Victoria grocers ready for Amazon delivery invasion

Online retailing giant Amazon’s foray into the grocery market in Canada doesn’t seem to be fazing the Victoria-based veterans of the grocery-delivery game.

Thrifty Foods, which has offered an online delivery service since 2004, is taking the news Amazon will now be delivering food directly to Canadians’ doorsteps very much in stride.

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“We’re not too concerned. Our online shopping program has been growing in popularity, especially in the last few years,” said Christian Arbez, Thrifty Foods’ manager of web, online and customer service. “We’ve been doing it since 2004 and we focus on fresh — the same quality and freshness customers have come to expect from us at Thrifty Foods is the same experience customers receive online.”

Amazon launched its grocery service Thursday with an initial selection of 15,000 non-perishable products such as coffee, cereal and baby food from Campbell, Nestle, Pepsi and Kellogg.

The launch doesn’t include perishables such as milk, fruits or vegetables.

Arbez said the difference is the variety and freshness people can get from Thrifty Foods, which offers online delivery in all of its markets except Saltspring Island. “One of the competitive advantages we have is the trust in our brand,” he said, noting that is crucial when picking a customer’s fruit, vegetables and meat products. “For many, grocery shopping is a personal thing.”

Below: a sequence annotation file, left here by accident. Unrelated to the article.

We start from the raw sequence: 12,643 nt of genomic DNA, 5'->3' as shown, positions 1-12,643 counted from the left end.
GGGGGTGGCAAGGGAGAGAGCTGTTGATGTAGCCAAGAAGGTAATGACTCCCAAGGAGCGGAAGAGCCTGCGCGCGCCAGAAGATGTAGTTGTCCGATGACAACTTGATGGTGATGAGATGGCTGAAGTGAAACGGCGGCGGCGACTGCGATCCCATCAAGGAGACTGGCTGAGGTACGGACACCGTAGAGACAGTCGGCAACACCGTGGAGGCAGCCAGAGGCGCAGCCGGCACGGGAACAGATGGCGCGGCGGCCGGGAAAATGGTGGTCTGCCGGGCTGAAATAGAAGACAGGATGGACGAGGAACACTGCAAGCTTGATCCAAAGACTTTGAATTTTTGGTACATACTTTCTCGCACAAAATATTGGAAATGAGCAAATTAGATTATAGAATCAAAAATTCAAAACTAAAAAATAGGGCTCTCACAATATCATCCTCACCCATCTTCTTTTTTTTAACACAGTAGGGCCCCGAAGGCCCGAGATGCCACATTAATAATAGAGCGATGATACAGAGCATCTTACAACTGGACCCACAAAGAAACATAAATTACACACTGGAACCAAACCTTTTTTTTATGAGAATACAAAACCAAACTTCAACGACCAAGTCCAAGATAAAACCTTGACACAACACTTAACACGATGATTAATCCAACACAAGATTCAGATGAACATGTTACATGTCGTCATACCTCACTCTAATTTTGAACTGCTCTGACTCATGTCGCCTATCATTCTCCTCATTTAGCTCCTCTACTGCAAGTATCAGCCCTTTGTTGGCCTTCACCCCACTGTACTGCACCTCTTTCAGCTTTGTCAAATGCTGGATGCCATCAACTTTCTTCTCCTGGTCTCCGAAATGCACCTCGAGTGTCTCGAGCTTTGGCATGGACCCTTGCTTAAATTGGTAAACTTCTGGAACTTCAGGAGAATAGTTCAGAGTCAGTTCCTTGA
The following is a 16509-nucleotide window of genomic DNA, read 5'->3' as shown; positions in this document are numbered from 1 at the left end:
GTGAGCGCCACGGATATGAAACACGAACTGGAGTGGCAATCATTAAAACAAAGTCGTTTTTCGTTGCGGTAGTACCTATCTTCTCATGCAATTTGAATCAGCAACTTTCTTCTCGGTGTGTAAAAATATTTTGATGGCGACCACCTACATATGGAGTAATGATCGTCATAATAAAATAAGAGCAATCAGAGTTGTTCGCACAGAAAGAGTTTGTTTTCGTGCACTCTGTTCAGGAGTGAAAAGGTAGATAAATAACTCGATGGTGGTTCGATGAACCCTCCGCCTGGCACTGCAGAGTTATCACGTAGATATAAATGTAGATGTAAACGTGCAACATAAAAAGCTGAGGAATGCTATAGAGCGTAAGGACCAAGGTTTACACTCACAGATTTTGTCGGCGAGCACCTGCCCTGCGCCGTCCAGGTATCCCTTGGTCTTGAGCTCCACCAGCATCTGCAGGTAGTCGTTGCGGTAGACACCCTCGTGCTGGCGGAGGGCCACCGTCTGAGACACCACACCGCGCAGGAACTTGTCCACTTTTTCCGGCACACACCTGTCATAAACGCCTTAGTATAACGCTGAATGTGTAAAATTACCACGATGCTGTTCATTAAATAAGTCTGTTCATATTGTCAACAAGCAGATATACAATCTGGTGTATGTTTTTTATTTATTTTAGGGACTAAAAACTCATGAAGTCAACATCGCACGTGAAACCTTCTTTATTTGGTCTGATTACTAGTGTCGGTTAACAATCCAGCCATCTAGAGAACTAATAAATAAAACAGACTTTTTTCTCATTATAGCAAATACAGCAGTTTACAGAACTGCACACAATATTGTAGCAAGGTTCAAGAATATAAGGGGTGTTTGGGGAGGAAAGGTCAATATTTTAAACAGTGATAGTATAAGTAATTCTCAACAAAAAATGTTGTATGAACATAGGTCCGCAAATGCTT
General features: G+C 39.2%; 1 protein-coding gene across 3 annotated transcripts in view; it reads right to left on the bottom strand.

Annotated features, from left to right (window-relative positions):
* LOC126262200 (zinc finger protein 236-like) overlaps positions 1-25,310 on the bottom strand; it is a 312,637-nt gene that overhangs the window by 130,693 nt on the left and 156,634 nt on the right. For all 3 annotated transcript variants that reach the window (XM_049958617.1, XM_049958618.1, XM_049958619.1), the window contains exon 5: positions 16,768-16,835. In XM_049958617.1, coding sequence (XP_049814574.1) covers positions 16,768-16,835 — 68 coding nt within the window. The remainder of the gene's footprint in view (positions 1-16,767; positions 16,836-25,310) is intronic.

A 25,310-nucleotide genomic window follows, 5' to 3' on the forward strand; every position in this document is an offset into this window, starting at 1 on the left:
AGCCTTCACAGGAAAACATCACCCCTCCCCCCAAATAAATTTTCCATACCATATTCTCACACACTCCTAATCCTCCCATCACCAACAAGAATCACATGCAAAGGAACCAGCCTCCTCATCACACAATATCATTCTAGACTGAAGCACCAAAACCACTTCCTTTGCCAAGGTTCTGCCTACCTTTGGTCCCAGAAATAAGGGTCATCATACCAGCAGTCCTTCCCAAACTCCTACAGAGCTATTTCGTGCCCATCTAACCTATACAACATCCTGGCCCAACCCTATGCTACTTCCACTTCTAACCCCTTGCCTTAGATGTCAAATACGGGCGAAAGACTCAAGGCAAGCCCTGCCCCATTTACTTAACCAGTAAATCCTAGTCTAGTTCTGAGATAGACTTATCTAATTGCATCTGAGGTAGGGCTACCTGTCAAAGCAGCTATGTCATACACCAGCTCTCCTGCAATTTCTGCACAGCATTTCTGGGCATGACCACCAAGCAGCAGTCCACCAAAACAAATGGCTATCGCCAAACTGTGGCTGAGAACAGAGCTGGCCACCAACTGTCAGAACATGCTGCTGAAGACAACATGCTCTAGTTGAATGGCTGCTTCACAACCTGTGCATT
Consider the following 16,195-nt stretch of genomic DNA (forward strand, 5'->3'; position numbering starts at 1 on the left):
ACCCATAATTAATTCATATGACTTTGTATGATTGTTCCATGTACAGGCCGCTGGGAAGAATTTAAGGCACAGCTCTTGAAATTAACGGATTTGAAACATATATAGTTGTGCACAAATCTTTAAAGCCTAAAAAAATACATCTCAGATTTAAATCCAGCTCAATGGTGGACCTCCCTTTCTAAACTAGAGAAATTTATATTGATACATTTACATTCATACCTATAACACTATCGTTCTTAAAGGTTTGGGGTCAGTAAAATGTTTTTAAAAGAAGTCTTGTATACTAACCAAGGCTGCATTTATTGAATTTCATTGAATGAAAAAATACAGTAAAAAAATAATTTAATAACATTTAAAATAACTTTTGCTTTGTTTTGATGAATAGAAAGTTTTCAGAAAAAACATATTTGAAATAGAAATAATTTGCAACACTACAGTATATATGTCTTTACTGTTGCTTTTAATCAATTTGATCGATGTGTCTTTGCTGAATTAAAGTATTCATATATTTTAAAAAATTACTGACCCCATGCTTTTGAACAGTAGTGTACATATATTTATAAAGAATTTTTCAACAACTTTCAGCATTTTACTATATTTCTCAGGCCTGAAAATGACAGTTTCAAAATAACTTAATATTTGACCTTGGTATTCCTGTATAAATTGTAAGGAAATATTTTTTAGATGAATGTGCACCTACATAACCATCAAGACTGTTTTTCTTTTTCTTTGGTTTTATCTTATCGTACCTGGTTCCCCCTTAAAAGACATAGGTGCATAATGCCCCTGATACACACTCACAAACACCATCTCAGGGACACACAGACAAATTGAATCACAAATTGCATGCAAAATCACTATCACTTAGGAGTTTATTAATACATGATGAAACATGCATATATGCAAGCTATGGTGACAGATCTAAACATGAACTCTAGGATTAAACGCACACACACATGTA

Arbez said the online delivery service, which costs customers $4.95 for pick-up, $7.95 for next-day delivery and $9.95 for same-day delivery, processes hundreds of orders a week.

It remains a small but growing percentage of the overall business.

“There’s a growing acceptance for shopping for groceries online,” said Arbez. “In 2004, it was a bit of a far-out idea.”

Douglas Bourque, grocery manager for the Market on Yates, said the fresh component of their delivery service will ensure it stands apart from Amazon. “To be honest I don’t see it as a threat,” he said.

The Market stores, which deliver orders more than $25 for free, still require the customer to come into the store and do the shopping. The groceries are then delivered later in the day. “We are definitely driven by fresh, and our customers can pick their own apples or meat. Everyone is particular,” he said.

For the Market, delivery is a fraction of its business — from three to 15 orders a day for the Yates Street store, for example — and tends to be used by people working downtown who will shop on a break and have their purchases delivered, or older customers who don’t want to lug heavy bags.

According to Amazon.ca country manager Alexandre Gagnon, the next step is to grow its lineup of products.

“No one customer is the same, so our focus is on providing a broad selection of brands so that customers can easily and instantly find and buy exactly what they are looking for,” he said.

Amazon said most of its food items can be shipped without extra charge to people who subscribe to its two-day delivery service, Amazon Prime, which costs $79 a year.

In the U.S., Amazon recently started testing the sale of a broader selection of groceries under the label AmazonFresh, which ships staples such as milk, and fruits and vegetables, to consumers in Los Angeles and Seattle.e

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